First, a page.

For one thing, notice how he opens this section: with another petition or prayer. Only this time it is specifically for God’s mercies, which he identifies with His salvation. Immediately then, as he starts this new section, he seeks the Lord’s saving mercies. And we may add, in Christ, since He is the only One in Whom God reveals His saving mercies. This tells us that the psalmist realizes he is a sinner who needs forgiveness for his sins against God’s law and a sinner who needs God’s saving grace to give him any and all desire and ability to keep God’s law. He can do nothing apart from God’s saving mercies in Christ.

That is a good place to begin for us too, isn’t it? Especially as we start this Lord’s Day thinking about coming into God’s holy presence as sinners. How are we going to come? The testimony of God’s perfect law is against us: we have broken not just a few of God’s commandments but ALL of them! And we may say that we love God’s law and are committed to keeping it, but where is our power to do so going to come from? Our puny wills?! Our determined spirits?! How shall we appear before God with our sin? Only by pleading for His mercies and salvation: “Let thy mercies come also unto me, O LORD, even thy salvation!” Look on me in Christ and pardon me! Look on me in Christ and sanctify me! As we start this day and prepare for worship, let us make this our opening plea.

For another thing, notice how the psalmist makes the connection between God’s law and liberty in v.45. As many Bible versions note, the Hebrew literally reads “in a broad (or wide, spacious) place”, and that is how we get the idea of liberty. When we walk in wide open spaces (such as a woods or field), we are free and feel free. But when we are in a tight or confined place, we are bound and feel like we have no freedom. In a similar way, God’s law is our wide open place to roam as God’s people. Staying within the “field” of God’s Word, we experience wonderful freedom – freedom to love and serve God. Fallen man, of course, thinks just the opposite. To him God’s law is a narrow place and His commandments confining. Freedom, to the depraved sinner, is being able to do what HE wants, where he wants, and when he wants, even if it is in direct violation of God’s holy Word. And, according to our own sinful nature, this is how we judge things too. But grace has changed our perspective and shown us true liberty – walking in God’s law. Following our own will and way is bondage; following God’s will and way is freedom. Let us remember this too today, and walk in the wide open space of keeping God’s sabbath day holy, resting in Him, and worshiping Him in spirit and in truth.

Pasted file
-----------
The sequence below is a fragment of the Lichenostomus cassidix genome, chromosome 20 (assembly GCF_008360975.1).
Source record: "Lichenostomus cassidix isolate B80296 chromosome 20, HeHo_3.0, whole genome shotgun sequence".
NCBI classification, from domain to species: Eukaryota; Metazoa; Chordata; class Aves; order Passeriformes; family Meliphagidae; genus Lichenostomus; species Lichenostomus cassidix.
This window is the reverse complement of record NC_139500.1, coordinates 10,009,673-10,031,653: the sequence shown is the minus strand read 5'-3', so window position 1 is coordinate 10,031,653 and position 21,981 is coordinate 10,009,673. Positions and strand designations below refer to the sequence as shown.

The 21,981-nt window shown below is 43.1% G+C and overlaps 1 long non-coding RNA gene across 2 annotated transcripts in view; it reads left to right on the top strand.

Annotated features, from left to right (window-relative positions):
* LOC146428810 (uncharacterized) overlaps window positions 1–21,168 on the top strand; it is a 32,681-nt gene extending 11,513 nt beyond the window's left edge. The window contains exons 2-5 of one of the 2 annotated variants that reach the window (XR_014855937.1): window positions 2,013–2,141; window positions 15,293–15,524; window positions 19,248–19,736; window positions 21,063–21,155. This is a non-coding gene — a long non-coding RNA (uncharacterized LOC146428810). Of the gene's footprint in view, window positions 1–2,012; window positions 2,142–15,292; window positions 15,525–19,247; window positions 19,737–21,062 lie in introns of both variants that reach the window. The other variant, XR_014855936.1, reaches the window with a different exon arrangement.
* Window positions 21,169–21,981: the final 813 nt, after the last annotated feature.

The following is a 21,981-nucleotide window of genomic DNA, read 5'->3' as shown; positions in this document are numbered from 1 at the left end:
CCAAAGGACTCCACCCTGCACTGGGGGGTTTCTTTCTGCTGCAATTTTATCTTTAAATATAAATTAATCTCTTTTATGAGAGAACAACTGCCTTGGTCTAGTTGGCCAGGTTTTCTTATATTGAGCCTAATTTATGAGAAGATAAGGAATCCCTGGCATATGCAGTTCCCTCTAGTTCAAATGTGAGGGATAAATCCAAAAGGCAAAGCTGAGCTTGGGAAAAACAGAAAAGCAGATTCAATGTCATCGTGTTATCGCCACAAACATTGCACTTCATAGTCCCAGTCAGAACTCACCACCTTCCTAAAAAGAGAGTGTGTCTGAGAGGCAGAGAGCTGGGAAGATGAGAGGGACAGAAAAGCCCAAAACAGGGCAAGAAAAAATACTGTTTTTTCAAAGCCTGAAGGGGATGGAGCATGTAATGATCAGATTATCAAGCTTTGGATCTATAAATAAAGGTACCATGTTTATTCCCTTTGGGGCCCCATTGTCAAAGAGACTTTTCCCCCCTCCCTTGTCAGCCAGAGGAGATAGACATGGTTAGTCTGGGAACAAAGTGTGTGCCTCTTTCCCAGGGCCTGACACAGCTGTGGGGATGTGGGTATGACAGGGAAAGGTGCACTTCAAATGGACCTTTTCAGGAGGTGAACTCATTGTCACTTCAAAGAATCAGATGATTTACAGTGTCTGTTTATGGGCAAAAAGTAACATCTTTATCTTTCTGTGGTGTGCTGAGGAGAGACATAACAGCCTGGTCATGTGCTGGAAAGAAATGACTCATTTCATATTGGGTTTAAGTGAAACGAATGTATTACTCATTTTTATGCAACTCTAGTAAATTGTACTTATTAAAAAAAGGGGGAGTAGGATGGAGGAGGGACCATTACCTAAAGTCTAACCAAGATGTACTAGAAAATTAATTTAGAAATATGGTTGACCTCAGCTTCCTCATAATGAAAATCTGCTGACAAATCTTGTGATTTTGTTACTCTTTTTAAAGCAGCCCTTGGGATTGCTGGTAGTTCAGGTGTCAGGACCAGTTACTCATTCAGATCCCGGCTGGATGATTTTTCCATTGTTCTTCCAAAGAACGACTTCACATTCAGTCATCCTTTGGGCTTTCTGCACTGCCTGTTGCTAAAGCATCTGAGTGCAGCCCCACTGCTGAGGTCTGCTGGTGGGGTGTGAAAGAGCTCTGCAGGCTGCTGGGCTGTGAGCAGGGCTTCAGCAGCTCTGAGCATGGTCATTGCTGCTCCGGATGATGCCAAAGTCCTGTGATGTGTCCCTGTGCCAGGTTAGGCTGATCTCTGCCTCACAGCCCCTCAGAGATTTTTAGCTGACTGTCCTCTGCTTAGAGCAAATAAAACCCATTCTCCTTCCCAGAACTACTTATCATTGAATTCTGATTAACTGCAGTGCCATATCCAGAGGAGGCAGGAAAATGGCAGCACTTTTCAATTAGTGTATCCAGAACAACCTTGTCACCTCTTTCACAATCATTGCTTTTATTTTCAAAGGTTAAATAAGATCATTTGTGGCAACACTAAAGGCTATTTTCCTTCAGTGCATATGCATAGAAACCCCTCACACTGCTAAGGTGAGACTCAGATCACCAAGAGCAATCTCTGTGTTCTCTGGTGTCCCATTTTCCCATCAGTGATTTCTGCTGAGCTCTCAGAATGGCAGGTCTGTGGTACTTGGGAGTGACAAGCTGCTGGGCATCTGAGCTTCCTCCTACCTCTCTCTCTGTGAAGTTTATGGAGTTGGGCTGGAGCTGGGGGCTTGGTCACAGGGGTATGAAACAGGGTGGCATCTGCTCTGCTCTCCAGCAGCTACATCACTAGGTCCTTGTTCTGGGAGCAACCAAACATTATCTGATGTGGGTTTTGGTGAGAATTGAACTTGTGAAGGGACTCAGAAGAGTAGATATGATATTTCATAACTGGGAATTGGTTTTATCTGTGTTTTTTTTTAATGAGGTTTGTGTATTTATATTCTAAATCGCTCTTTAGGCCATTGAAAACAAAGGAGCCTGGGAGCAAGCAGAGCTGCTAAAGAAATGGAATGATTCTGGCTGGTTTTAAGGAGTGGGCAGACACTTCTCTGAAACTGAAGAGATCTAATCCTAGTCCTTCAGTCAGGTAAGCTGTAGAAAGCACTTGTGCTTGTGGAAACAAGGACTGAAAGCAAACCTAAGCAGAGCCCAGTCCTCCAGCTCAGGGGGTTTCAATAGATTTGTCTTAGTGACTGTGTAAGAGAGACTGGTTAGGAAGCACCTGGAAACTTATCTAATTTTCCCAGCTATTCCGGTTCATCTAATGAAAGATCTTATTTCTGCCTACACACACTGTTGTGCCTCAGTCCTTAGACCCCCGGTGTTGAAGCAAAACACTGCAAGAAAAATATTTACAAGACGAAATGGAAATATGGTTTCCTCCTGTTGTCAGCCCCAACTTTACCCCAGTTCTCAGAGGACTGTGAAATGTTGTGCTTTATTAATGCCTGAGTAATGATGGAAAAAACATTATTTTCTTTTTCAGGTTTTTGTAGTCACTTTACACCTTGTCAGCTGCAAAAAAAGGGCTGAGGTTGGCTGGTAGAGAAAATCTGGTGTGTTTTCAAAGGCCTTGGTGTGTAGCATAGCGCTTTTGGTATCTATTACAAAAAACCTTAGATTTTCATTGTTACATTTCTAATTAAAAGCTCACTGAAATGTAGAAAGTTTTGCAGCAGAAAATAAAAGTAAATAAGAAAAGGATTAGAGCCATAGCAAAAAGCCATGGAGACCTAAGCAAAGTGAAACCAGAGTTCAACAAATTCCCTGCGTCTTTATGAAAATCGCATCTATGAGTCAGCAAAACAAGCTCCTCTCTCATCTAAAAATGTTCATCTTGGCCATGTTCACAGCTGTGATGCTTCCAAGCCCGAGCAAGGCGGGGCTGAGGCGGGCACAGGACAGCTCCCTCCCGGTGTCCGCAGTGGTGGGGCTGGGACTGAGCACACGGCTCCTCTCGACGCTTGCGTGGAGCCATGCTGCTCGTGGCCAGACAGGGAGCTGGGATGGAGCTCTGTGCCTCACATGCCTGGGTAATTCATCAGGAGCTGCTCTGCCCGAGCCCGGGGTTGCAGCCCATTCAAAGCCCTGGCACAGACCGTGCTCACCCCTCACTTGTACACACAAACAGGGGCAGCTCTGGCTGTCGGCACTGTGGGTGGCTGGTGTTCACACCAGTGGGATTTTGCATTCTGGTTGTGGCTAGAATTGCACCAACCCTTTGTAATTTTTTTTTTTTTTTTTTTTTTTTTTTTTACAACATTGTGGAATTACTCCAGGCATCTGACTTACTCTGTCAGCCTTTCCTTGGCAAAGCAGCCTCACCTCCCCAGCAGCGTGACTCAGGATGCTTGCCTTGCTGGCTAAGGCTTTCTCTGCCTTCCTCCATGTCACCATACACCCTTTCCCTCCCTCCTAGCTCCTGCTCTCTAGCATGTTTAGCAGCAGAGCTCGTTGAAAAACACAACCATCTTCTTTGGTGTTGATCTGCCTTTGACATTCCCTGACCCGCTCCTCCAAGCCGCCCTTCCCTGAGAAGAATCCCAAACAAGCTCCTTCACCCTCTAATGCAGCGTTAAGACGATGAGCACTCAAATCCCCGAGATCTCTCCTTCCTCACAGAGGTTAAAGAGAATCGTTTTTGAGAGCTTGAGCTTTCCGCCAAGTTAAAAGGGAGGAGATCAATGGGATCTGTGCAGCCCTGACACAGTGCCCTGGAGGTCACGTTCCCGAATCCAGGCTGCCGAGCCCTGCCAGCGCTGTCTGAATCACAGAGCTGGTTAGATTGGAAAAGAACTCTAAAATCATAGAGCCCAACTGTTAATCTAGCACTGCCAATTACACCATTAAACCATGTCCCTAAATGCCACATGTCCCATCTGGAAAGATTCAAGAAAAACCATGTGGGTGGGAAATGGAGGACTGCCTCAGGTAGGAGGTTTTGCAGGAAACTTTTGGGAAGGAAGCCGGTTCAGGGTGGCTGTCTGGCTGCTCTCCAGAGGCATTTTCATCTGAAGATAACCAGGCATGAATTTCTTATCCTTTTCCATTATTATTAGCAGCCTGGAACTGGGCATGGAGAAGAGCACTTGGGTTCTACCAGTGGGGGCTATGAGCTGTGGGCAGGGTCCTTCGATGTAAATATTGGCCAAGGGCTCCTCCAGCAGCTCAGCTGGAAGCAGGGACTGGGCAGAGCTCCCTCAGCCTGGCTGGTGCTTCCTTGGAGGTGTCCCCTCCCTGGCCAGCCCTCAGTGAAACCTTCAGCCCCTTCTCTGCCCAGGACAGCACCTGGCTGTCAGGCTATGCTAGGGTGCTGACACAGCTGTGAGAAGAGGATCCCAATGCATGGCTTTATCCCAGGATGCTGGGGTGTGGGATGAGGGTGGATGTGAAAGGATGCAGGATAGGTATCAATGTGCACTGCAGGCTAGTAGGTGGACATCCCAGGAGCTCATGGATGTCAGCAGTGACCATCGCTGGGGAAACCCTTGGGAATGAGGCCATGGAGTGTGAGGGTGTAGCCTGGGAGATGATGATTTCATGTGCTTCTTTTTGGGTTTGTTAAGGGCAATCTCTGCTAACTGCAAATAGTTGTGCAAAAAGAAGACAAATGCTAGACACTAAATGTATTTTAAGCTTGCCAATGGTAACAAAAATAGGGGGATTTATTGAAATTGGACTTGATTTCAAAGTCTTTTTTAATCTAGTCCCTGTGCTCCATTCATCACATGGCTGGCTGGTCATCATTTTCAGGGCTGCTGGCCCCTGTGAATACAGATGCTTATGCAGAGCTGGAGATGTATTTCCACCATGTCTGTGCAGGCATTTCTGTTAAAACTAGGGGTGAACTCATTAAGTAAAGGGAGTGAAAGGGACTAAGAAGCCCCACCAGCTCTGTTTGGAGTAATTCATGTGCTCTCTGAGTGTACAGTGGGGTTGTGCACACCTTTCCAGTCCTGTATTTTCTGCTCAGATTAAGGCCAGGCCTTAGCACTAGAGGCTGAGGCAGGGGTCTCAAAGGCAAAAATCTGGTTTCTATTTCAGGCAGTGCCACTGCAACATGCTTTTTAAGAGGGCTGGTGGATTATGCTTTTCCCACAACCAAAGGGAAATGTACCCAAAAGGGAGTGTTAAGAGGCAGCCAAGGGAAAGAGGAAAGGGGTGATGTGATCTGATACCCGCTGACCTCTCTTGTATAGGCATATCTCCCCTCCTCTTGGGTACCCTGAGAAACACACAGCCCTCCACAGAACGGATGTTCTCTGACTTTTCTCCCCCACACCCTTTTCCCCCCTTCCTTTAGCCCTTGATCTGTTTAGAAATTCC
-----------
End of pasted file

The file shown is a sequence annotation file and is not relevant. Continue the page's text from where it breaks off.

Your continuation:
Finally, note in this section the element of suffering for God’s sake. The psalmist mentions again the reproach he is suffering for his commitment to God’s law, v.42 (see v.22 also). And in v.46 he speaks of giving testimony before kings, implying that he was called to give an account of his life before earthly rulers. This suffering is something that every believer must face, especially because of his faith in Christ and his desire to follow God’s will. Do we know anything of this reproach? But notice that this suffering does not diminish the psalmist’s commitment to God’s law. He will answer his reproachers according to God’s Word, because he trusts in it! And even when he stands before kings, he will boldly and unashamedly speak of God’s testimonies! What conviction and commitment! What explains this? God’s mercies and His salvation. That’s the only thing. For us too. Which is why we must start every day with that petition: “Let thy mercies come also unto me, O Lord.” Shall we do that today? Right now?

If you wish to meditate on this stanza of Psalm 119 through the music of the Psalter (Eerdmans, c.1927) you may do so by clicking on the title to the versification and arrangement below.

326.  Promised Mercies.   Psalm 119.  C.M. (4 stanzas)

1. Thy promised mercies send to me,
Thy great salvation, Lord;
So shall I answer those who scoff;
My trust is in Thy word.

2. My hope is in Thy judgment, Lord;
Take not Thy truth from me,
And in Thy law forevermore
My daily walk shall be.

3. And I will walk at liberty
Because Thy truth I seek;
Thy truth before the kings of earth
With boldness I will speak.

4. The Lord’s commands, which I have loved,
Shall still new joy impart;
With reverence I will hear Thy laws
And keep them in my heart.